Sunday, April 20, 2014

Linkfest for Sunday, April 20 (a small one)

  • Nat Banting on making practice more conceptual - ask students to do the last step in posing the problem. Nice!
  • Andrew Knauft descrbies why he thinks Geogebra > Desmos.
  • A site for finding, building, and storing formulas online, Formula Sheet. (hat tip to Glenn Waddell, whose diigo account may have inspired me to get one - which I don't use. Maybe I should ask him to teach me how to make it useful. I love his real posts, but his Diigo Links (Weekly) are often full of useful ideas too.)
  • Malke wonders whether lack of recess (and the movement it encourages) is taking away children's ability to make sense with their bodies.

Friday, April 18, 2014

Linkfest for Friday, April 18

Saturday, April 5, 2014

Linkfest for Saturday, April 5

  • This video shows multiplying by using a parabola. Completely impractical, but I was curious why it worked. I figured it out and then wondered if my pre-calculus students could figure it out too. I wanted a demo instead of a video, so I built something in Desmos. (Hide the equations, and click on the three dots. The middle dot will always multiply the absolute values of the other two.) It's not perfect, but it might be good enough to impress my students.
  • I've seen this cute list of functions, with the person's arms illustrating the graph, on a number of blogs lately. I see two that are wrong. Henri sees one wrong, and has quibbles with four of them. What do you see?
  • Common Core for math... I keep hearing that the math standards are pretty good. But if the tests ignore the most important standards (the process standards, which describe mathematical thinking), then they're being used badly. This post by Jonathan Katz goes into some detail.
  • Nice exercise. One person looks at the board, and describes the graph drawn there. Their partner must draw it from the verbal description.
  • Quintic polynomials. There is no formula for the roots. But there is this. I want to learn more!
  • Fawn's lesson for proportional thinking.
  • Papert on "hard fun."
  • I like this diagonal problem, but when I tried it in class my students were not persistent enough to succeed with it. David Cox's post on how he used it with his students makes me want to try it again.
  • In whatif?, xkcd's creator, Randall Munroe, takes a silly question and analyzes it with math and physics to come up with an answer. In this episode, he figure how how big a splash you'd get from a tree as big as all trees on earth falling into an ocean with the water of all the ocean's on earth.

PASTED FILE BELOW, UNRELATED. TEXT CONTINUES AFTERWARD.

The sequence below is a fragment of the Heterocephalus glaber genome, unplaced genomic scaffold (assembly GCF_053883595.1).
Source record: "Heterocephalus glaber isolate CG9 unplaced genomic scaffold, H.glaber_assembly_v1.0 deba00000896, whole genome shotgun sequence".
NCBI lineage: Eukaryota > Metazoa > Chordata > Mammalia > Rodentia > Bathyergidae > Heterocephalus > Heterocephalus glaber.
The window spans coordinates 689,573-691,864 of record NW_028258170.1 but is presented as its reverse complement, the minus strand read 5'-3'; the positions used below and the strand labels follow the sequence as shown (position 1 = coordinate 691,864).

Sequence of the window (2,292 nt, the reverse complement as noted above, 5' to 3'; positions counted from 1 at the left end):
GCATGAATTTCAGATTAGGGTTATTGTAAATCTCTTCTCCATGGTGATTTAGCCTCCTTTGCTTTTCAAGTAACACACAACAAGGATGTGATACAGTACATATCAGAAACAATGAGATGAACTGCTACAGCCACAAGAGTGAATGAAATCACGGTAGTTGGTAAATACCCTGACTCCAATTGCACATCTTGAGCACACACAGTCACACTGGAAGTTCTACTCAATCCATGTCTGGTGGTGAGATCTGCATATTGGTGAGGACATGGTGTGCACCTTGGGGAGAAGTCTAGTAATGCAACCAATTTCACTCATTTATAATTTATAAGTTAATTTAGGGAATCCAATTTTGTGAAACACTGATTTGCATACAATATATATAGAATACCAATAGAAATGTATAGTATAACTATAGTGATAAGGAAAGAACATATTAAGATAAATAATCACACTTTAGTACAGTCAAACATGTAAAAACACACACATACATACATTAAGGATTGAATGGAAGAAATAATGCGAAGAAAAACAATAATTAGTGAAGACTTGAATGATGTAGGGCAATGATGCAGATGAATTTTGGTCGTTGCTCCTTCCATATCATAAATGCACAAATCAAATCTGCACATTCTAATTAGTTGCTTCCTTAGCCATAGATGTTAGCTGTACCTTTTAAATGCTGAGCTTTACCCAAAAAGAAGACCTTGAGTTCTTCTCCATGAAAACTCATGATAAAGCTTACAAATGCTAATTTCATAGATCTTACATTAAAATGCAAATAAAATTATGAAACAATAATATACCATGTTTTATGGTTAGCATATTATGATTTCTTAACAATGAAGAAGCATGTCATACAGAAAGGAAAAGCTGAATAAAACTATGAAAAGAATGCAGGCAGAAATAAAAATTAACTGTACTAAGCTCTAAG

• In this post from her calculus for kids series, I like Maria's thoughts on how we help kids learn problem-solving.

Sunday, March 30, 2014

Linkfest for Sunday, March 30

Friday, March 28, 2014

Guest Post: John Spencer Addresses "Frustrated Parent"

John's was the first post I saw about the silly complaint going around from "Frustrated Parent". (Now I've seen about three more. They all have good things to say.) John has graciously allowed me to share his whole post here. (But the comments over at his place are an interesting mix, so go on over there too.) Here's John:

There are many things I hate about the Common Core standards. I hate the way teachers were pushed out of the creation and adoption phase and how we have little voice in the implementation. I hate the fact that the standards will continue to be assessed with standardized, multiple choice tests and that these scores will be used with Value Added Measures in both teacher salary and teacher evaluation. However, I think it's important that in our criticism of bad policy we are careful to avoid blasting good pedagogy.

I'm seeing many of these posts making their rounds on Facebook.

I'm seeing statements like, "What the hell is a number line and why do kids need it?" Or, "just teach them the basics." The notion of using a manipulative, playing with numbers, breaking them them apart and comparing processes is somehow viewed as non-mathematical.

The truth is that number lines are powerful tools for understanding integers. True, when subtraction is something simple that requires no "borrowing" it feels like a joke. However, the goal is to build up number sense. It's to help them understand math conceptually. If you flip the numbers and end with a negative number as an answer, suddenly a number line helps make the negative-positive relationship more powerful.

This parent's snarky answer about "the process used would get you terminated" is based on a faulty assumption that a first grader needs the same approach as an engineer. And yet . . . this "new math" approach that people mock is something we use constantly in real-world, mental math.

Consider it this way: You have fifty-three dollars and you need to give someone twenty-seven dollars. What are you going to do to figure it out? If you find yourself breaking by tens and going backward, chances are you are using a mental number line.

Oh, you could pull out a piece of paper and do that math that way, but chances is are that as an engineer, you'd be fired . . . or at least laughed at.

I remember someone posting an angry rant about doing multiplication by breaking it up into different pieces. "Just teach the algorithm!" the parent posted.

I posted a response. "If the bill is 27.42 and you want to leave a twenty percent tip, what's the answer? How did you find it?"

Some people divided by five. Others multiplied by .2. Still others moved one decimal over and doubled it. Some rounded up to thirty. In other words, there were multiple processes that worked and each of them involved understanding the properties of numbers. In other words, most people used a process mentally that they were openly mocking on Facebook.

*   *   *

Oddly enough, many of these same people who are mocking "new math" in their posts are also lamenting the fact that Singapore is kicking our butts in math. What they fail to realize is that the places where math is working are the places where they are building number sense.

I've seen what happens when students lack number sense. They learn a lockstep process and think that math is the same as baking a cake. They follow the recipe without understanding why they are doing what they are doing. However, when they get into something as simple as linear equations, they struggle to know what to "do first," when there are often two or three options.